Why you need to take a proper lunch break

A 1-hour (or 30-minutes) downtime really does make all the difference.


A recent study from Right Management reported that 80% of us eat lunch at our desks. Eating a greasy slice of pizza while hunched over your desk does not make for a happy person or a productive work day. It’s time to take back your well-deserved lunch break.

Why we don’t take a lunch break:

  • We are all so STRESSED OUT. — Pace of life just keeps getting faster and faster. We’re scrambling to keep up. We say “if I just power through this I can get on top of it” but it doesn’t work.
  • We’re worried about optics. — If your boss or colleagues or the people who work for you all work through lunch you start to feel like you have to. You forget that you have a choice.
  • We think we’re more important than we actually are. — We’ve lost perspective. Your company isn’t going to go under if you take your lunch break.

Why we should take a lunch break:

  • Mental health (Physical health too) — We have to stop killing ourselves for our jobs. 1/4 of the people I work with have an injury or illness from work stress. Don’t let it get to that point. Stepping away from the stress lets you breathe and lets you move.
  • Productivity (This is so counterintuitive) — We’re working through our lunches because we want to get more done, but it actually makes us less productive. Your brain needs fuel and it needs a break. When you give yourself a break you’re more creative and a better problem-solver. (e.g., often you’re trying really hard to solve a problem but the solution comes to you when you take a walk.)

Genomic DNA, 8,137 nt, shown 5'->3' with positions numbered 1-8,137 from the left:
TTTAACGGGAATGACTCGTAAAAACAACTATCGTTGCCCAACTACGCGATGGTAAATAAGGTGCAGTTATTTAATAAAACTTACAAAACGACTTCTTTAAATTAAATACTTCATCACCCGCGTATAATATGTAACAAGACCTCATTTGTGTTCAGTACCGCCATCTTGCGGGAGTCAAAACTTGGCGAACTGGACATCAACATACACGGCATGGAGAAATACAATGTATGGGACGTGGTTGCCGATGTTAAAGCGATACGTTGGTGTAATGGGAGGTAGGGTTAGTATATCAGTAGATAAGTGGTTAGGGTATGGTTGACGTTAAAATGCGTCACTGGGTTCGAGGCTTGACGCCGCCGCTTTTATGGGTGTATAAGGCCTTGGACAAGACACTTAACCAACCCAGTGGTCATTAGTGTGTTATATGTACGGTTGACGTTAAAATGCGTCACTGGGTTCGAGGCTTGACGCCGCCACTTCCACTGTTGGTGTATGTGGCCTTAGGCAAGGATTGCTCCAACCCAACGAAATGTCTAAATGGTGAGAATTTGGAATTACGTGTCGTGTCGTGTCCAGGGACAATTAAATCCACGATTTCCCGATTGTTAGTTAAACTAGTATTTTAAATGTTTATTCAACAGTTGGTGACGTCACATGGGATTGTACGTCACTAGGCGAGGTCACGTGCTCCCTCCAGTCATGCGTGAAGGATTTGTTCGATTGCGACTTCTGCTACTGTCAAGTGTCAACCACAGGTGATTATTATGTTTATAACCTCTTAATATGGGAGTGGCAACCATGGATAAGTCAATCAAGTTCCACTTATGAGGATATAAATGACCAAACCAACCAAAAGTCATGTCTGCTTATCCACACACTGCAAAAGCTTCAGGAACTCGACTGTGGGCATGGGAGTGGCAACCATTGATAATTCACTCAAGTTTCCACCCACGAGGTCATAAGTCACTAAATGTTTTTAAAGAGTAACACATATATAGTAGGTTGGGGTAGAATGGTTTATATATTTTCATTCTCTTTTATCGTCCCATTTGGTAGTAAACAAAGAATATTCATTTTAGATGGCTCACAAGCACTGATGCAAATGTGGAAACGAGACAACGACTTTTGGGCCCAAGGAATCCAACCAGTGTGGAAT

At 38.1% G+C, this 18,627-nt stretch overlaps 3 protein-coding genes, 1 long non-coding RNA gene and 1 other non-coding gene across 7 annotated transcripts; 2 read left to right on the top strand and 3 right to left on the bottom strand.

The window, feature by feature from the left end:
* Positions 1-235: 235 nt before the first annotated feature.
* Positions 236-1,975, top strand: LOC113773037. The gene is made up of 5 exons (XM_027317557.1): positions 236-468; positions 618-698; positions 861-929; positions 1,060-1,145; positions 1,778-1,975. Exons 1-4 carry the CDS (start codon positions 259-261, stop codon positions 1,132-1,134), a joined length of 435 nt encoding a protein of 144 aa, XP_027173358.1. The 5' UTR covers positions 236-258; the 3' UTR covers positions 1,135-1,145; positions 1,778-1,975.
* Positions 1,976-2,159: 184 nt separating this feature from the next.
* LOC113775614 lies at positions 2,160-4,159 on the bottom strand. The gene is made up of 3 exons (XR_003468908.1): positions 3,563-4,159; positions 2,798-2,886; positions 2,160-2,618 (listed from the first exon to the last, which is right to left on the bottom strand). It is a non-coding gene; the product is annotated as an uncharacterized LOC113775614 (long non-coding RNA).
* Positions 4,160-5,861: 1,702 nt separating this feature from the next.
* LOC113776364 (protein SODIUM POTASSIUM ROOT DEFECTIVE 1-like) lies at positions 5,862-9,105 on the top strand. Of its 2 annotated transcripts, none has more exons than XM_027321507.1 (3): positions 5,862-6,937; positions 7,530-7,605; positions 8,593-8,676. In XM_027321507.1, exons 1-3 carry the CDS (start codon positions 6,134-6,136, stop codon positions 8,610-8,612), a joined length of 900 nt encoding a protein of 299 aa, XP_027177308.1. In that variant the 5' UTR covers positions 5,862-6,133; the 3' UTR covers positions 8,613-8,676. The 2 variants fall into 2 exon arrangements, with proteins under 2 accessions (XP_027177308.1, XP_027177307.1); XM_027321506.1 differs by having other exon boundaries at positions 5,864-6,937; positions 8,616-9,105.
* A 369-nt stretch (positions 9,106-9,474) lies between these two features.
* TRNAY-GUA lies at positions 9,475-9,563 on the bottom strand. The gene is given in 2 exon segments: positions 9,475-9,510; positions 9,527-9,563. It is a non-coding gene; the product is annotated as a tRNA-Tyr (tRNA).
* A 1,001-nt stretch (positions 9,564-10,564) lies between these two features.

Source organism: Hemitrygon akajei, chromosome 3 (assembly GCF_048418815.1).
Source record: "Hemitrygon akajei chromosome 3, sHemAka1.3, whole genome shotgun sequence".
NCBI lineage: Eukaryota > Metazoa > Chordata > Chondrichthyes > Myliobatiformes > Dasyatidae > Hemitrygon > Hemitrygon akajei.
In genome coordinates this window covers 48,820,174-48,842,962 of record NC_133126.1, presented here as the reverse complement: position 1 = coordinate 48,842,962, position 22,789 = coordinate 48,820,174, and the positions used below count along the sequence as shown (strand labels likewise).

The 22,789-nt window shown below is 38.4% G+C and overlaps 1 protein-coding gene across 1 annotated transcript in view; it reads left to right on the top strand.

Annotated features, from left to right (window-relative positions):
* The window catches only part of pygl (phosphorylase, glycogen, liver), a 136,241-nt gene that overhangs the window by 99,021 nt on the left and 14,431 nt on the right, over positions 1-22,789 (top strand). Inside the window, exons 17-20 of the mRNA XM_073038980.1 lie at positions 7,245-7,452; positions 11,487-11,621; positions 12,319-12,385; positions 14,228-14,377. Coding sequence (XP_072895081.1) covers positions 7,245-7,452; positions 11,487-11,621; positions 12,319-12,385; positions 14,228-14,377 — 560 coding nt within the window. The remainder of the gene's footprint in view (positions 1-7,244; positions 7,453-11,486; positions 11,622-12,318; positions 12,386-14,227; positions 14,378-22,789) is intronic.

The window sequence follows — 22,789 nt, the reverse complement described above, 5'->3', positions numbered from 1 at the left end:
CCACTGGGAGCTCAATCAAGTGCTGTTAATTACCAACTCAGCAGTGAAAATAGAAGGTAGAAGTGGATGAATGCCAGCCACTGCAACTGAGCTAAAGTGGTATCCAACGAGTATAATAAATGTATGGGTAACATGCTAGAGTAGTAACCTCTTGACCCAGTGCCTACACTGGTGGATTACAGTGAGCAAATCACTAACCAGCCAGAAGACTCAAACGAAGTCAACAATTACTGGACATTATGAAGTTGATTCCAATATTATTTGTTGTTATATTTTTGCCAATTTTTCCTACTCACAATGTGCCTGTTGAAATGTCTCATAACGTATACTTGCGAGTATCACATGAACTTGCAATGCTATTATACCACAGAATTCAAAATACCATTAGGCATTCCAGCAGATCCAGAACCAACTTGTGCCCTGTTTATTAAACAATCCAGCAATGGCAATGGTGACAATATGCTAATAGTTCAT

• You can’t do good work when you’re hangry! — Taking a break also reduces stress, which makes you more pleasant to work with. So much of our work is collaborative and collaboration isn’t easy when you’re a grouch.

Sarah’s 30-day lunch break experiment – what happened:

  • I was more productive! — This was surprising even to me. I thought I’d get more done powering through lunch. Not so. I felt less stressed, more focused, and more clear-headed.
  • Unexpected ripple effect in my personal life. — I had more left in the tank at the end of the day. I went to yoga more. I cooked more. (I normally hate cooking so that’s a big deal.)
  • Some days were epic failures. — On a day I had a 10am greasy breakfast sandwich and Chinese food at 3pm. I was super stressed and wasn’t even breathing properly. It was like I was holding my breath. On another day I had a giant brownie and OJ. Terrible choice. Sugar crash. Some days I’d take a lunch break but spend it sitting somewhere else. I felt the best and the most productive on days when I ate real food and went for a walk.

How to take back your lunch break:

  • Get over your excuses. — E.g., I have too much to do, I’ll have to work later, nobody else takes a lunch, I’ll lose focus, etc.
  • Be okay with questions and a bit of pushback. — When you change your behaviour people will notice and ask you about it. Just tell them you’re trying to take care of your health and boost productivity.
  • Start slow. Be gentle. — Maybe do a week-long lunch experiment instead of a 30-day one like I did. Or choose a couple of days a week as your non-negotiable lunch break days. Know that you’ll falter some days. You’re human. Try again tomorrow.

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